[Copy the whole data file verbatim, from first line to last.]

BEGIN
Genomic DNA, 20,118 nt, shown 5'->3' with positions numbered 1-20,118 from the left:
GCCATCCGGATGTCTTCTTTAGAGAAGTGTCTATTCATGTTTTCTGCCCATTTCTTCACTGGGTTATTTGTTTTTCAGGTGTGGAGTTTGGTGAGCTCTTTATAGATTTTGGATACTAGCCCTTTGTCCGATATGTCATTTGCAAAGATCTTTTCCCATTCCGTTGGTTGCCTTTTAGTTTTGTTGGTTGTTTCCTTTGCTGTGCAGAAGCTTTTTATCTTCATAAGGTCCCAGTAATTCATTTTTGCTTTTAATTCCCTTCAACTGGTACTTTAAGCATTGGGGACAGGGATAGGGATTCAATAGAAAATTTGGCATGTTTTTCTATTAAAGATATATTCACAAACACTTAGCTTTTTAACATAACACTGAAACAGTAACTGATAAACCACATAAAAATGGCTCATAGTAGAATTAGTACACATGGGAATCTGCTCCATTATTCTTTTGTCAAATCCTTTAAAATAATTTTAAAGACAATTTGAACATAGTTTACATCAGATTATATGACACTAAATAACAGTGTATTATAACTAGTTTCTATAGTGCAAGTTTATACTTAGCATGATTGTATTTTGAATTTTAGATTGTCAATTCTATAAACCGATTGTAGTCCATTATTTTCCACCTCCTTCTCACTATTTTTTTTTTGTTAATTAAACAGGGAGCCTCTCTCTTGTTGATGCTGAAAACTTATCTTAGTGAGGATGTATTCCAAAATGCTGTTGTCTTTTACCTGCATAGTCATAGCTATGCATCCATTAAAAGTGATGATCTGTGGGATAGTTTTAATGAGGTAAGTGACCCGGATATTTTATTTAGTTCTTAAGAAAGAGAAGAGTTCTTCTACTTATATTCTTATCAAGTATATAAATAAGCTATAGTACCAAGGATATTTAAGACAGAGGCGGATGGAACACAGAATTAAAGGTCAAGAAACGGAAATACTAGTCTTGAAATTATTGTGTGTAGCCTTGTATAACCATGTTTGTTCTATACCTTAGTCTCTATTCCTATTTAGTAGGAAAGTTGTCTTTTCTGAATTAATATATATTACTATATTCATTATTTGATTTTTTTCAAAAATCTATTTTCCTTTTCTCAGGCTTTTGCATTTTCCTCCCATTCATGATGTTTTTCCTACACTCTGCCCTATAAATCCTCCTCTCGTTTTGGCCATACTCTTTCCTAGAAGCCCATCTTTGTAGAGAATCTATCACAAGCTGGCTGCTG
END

Genomic DNA, 20,118 nt, shown 5'->3' with positions numbered 1-20,118 from the left:
GCCATCCGGATGTCTTCTTTAGAGAAGTGTCTATTCATGTTTTCTGCCCATTTCTTCACTGGGTTATTTGTTTTTCAGGTGTGGAGTTTGGTGAGCTCTTTATAGATTTTGGATACTAGCCCTTTGTCCGATATGTCATTTGCAAAGATCTTTTCCCATTCCGTTGGTTGCCTTTTAGTTTTGTTGGTTGTTTCCTTTGCTGTGCAGAAGCTTTTTATCTTCATAAGGTCCCAGTAATTCATTTTTGCTTTTAATTCCCTTCAACTGGTACTTTAAGCATTGGGGACAGGGATAGGGATTCAATAGAAAATTTGGCATGTTTTTCTATTAAAGATATATTCACAAACACTTAGCTTTTTAACATAACACTGAAACAGTAACTGATAAACCACATAAAAATGGCTCATAGTAGAATTAGTACACATGGGAATCTGCTCCATTATTCTTTTGTCAAATCCTTTAAAATAATTTTAAAGACAATTTGAACATAGTTTACATCAGATTATATGACACTAAATAACAGTGTATTATAACTAGTTTCTATAGTGCAAGTTTATACTTAGCATGATTGTATTTTGAATTTTAGATTGTCAATTCTATAAACCGATTGTAGTCCATTATTTTCCACCTCCTTCTCACTATTTTTTTTTTGTTAATTAAACAGGGAGCCTCTCTCTTGTTGATGCTGAAAACTTATCTTAGTGAGGATGTATTCCAAAATGCTGTTGTCTTTTACCTGCATAGTCATAGCTATGCATCCATTAAAAGTGATGATCTGTGGGATAGTTTTAATGAGGTAAGTGACCCGGATATTTTATTTAGTTCTTAAGAAAGAGAAGAGTTCTTCTACTTATATTCTTATCAAGTATATAAATAAGCTATAGTACCAAGGATATTTAAGACAGAGGCGGATGGAACACAGAATTAAAGGTCAAGAAACGGAAATACTAGTCTTGAAATTATTGTGTGTAGCCTTGTATAACCATGTTTGTTCTATACCTTAGTCTCTATTCCTATTTAGTAGGAAAGTTGTCTTTTCTGAATTAATATATATTACTATATTCATTATTTGATTTTTTTCAAAAATCTATTTTCCTTTTCTCAGGCTTTTGCATTTTCCTCCCATTCATGATGTTTTTCCTACACTCTGCCCTATAAATCCTCCTCTCGTTTTGGCCATACTCTTTCCTAGAAGCCCATCTTTGTAGAGAATCTATCACAAGCTGGCTGCTG